How is basal cell carcinoma (BCC) prevented?

Updated: Mar 23, 2021
  • Author: Robert S Bader, MD; Chief Editor: William D James, MD  more...
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Avoid possible potentiating factors (eg, sun exposure, ionizing radiation, arsenic ingestion, tanning beds). The regular use of sun-protecting clothing (eg, wide-brimmed hat, long-sleeved shirts, sunglasses with ultraviolet [UV] protection) is recommended when outdoors. Instruct patients to avoid sun exposure particularly during the middle of the day (ie, 11 am to 3 pm), which is the most dangerous time. Also, the sun's rays are especially intense in sunny climates and at high altitudes, and UV radiation can also pass through clouds and water. Patients should be instructed to be careful on the beach and in the snow because sand, water, and snow reflect sunlight and increase the amount of received UV radiation.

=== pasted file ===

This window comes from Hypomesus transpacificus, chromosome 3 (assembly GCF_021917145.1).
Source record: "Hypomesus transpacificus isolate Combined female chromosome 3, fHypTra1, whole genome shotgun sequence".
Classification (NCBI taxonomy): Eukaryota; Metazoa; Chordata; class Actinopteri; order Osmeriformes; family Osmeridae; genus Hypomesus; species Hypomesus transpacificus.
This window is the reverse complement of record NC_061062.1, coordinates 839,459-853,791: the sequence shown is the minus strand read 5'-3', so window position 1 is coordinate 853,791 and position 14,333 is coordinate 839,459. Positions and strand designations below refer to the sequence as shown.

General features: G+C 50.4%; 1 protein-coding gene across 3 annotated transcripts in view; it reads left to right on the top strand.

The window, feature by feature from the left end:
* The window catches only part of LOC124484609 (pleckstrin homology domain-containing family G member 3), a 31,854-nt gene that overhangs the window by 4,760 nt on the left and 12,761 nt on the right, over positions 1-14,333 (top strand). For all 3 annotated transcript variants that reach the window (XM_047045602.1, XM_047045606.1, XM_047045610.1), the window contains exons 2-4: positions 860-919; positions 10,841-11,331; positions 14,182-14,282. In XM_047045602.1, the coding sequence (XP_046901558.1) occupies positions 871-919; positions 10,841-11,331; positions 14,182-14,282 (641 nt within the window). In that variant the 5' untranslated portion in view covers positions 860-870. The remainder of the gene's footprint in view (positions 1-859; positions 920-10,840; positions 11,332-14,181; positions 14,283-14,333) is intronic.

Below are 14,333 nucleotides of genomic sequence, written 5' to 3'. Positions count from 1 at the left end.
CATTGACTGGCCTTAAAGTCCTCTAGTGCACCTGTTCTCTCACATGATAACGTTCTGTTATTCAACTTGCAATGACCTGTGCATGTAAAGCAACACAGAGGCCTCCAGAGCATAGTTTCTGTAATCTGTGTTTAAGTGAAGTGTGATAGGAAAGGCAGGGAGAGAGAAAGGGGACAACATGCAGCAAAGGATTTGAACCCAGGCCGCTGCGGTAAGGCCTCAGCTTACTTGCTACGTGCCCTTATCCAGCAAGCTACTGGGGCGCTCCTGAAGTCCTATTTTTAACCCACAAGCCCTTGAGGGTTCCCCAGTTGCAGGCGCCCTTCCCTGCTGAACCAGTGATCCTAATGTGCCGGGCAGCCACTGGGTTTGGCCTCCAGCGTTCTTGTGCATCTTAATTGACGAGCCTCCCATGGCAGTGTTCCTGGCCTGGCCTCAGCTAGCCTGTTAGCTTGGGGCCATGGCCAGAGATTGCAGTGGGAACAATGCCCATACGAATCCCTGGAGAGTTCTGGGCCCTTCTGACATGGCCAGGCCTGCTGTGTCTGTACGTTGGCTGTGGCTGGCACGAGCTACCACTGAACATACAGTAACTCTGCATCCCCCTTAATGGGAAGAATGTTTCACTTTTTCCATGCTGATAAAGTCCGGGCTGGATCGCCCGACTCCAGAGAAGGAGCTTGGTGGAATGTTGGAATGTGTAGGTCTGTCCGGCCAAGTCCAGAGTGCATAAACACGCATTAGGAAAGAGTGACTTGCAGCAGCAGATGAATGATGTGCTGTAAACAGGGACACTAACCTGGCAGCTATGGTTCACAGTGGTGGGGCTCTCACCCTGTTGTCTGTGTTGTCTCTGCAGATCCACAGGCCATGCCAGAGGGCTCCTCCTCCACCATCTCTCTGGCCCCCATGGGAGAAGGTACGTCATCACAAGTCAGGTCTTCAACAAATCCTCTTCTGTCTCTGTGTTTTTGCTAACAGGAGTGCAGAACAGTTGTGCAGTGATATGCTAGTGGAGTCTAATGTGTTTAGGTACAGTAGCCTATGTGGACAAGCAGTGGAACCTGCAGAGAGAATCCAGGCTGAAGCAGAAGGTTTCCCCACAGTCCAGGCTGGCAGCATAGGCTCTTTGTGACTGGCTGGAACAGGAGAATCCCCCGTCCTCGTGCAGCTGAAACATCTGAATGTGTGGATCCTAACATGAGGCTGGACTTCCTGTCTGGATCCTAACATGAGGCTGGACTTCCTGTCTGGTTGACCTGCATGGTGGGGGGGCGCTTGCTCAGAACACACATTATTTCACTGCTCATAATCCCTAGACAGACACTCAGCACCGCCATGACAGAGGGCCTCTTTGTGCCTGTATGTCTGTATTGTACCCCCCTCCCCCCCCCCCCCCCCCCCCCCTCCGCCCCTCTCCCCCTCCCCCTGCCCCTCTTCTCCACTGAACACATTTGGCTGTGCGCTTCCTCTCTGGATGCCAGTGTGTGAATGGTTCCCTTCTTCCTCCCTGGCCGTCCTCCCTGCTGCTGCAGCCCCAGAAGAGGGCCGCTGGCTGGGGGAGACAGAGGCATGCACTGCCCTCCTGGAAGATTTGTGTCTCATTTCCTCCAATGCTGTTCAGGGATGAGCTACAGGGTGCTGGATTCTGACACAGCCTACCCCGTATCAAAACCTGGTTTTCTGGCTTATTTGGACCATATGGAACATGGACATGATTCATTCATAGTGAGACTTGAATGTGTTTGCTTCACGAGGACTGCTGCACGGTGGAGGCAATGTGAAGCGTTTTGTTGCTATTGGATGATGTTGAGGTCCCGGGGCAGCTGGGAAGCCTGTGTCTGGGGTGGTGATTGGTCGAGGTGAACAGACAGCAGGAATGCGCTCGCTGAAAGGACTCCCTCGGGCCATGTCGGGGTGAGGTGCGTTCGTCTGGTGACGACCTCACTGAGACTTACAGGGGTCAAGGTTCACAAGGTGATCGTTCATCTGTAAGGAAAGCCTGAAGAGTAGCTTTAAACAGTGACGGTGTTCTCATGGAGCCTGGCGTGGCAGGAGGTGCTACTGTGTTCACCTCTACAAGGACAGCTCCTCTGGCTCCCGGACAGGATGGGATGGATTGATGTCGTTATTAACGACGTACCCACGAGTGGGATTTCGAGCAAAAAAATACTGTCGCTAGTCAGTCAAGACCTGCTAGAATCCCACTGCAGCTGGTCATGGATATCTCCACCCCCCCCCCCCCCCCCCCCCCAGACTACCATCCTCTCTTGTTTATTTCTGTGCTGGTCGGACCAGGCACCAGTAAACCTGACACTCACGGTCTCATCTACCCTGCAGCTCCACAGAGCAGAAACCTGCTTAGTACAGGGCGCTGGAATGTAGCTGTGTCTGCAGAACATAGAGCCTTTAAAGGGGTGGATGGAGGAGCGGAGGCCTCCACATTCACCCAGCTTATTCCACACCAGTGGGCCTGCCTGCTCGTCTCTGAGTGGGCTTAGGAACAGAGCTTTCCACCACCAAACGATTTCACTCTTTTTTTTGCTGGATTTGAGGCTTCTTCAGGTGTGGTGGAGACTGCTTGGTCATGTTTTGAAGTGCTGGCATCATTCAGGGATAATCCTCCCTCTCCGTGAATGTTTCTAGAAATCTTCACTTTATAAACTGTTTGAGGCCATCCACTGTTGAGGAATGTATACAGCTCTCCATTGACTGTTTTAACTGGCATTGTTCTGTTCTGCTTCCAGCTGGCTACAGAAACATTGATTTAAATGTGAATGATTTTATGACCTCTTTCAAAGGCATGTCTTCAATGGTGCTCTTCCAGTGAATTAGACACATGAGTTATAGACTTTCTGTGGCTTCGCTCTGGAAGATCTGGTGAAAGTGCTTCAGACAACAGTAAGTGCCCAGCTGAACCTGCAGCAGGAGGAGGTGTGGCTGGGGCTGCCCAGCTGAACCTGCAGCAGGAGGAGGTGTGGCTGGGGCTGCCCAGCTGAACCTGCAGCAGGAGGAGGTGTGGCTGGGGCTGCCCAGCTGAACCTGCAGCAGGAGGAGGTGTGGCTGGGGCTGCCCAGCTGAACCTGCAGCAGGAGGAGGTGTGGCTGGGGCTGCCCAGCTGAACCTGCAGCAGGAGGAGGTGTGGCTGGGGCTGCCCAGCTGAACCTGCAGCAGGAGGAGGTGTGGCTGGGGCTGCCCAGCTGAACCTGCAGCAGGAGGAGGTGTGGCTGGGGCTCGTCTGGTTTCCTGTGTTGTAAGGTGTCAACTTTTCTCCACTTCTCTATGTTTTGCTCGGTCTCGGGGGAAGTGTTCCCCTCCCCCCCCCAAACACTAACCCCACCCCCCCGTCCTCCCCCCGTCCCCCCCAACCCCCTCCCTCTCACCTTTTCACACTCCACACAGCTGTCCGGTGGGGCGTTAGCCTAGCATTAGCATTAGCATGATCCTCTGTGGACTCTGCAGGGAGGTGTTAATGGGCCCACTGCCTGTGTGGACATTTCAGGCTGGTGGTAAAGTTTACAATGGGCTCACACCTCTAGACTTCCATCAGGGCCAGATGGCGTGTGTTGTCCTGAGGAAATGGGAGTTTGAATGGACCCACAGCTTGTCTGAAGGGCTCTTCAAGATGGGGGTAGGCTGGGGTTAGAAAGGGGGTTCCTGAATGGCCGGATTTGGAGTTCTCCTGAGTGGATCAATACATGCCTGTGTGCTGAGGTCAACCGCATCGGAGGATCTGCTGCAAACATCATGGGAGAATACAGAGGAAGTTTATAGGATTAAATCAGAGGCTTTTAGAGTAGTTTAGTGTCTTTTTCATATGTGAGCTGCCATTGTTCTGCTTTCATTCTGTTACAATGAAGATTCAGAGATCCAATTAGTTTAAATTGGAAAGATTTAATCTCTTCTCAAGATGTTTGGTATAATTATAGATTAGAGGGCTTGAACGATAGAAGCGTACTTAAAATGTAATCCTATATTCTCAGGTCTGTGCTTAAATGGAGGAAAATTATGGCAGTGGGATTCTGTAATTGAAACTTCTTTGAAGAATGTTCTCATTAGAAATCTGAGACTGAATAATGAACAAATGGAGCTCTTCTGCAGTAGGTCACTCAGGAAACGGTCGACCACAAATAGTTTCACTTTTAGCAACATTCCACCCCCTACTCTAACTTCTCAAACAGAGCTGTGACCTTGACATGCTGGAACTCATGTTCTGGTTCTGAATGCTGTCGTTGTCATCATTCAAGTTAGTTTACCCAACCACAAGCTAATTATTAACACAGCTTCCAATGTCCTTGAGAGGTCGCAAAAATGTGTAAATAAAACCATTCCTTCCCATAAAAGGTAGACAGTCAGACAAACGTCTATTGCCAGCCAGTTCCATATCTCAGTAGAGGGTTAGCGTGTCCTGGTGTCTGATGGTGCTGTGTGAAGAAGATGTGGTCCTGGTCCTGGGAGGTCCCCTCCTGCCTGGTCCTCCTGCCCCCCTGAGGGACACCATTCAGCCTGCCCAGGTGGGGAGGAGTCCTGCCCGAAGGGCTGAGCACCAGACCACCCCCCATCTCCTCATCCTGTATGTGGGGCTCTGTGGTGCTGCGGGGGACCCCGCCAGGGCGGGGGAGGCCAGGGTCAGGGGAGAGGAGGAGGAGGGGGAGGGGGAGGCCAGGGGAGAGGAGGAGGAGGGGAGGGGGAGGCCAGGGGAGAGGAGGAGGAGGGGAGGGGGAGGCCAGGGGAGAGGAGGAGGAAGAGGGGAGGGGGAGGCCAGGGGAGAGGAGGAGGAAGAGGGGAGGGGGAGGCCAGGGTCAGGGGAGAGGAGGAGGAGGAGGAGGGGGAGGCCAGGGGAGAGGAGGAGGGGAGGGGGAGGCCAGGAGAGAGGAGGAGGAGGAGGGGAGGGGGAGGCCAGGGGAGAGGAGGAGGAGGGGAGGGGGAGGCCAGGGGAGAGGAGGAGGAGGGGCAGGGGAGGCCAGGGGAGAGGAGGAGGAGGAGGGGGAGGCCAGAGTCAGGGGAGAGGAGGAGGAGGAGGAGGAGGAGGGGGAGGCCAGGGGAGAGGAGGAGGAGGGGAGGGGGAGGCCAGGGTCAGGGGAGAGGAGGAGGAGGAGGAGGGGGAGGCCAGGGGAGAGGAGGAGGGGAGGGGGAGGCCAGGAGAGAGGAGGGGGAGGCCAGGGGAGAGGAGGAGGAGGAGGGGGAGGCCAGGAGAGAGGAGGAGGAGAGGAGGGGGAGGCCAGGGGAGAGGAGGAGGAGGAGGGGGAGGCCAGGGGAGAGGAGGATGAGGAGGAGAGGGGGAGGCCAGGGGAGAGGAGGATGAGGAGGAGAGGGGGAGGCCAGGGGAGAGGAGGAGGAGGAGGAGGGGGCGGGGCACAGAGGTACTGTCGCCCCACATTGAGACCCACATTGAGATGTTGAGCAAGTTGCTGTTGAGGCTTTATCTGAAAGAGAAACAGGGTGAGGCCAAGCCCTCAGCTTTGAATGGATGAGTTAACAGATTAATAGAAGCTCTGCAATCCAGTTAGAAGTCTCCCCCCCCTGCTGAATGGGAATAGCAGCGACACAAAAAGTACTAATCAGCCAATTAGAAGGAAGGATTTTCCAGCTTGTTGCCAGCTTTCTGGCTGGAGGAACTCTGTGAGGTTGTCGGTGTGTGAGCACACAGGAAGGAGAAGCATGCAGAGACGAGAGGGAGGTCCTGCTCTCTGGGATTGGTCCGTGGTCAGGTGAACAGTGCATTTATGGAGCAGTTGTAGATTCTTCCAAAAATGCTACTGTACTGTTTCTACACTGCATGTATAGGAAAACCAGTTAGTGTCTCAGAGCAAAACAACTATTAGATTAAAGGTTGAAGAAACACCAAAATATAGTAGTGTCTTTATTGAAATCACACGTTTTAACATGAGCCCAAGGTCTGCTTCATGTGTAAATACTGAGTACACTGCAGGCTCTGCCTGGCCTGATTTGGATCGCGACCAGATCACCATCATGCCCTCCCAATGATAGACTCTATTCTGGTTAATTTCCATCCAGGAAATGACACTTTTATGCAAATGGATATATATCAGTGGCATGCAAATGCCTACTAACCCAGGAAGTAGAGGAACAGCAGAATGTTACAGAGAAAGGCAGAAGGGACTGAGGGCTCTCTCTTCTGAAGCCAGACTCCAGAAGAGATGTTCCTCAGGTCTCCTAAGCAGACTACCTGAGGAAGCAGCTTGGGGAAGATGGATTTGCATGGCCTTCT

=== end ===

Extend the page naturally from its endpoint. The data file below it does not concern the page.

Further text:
Researchers are investigating chemoprevention with systemic administration of retinoids as cancer preventive agents in patients at high risk for developing basal cell carcinoma; the efficacy of these agents will take several years to evaluate, however.

The American Cancer Society recommends a dermatologic examination every 3 years for people aged 20-40 years and every year for people older than 40 years. The US Preventive Services Task Force determined that insufficient evidence exists to make a recommendation on asymptomatic adults receiving skin cancer screenings from a clinician. [103]

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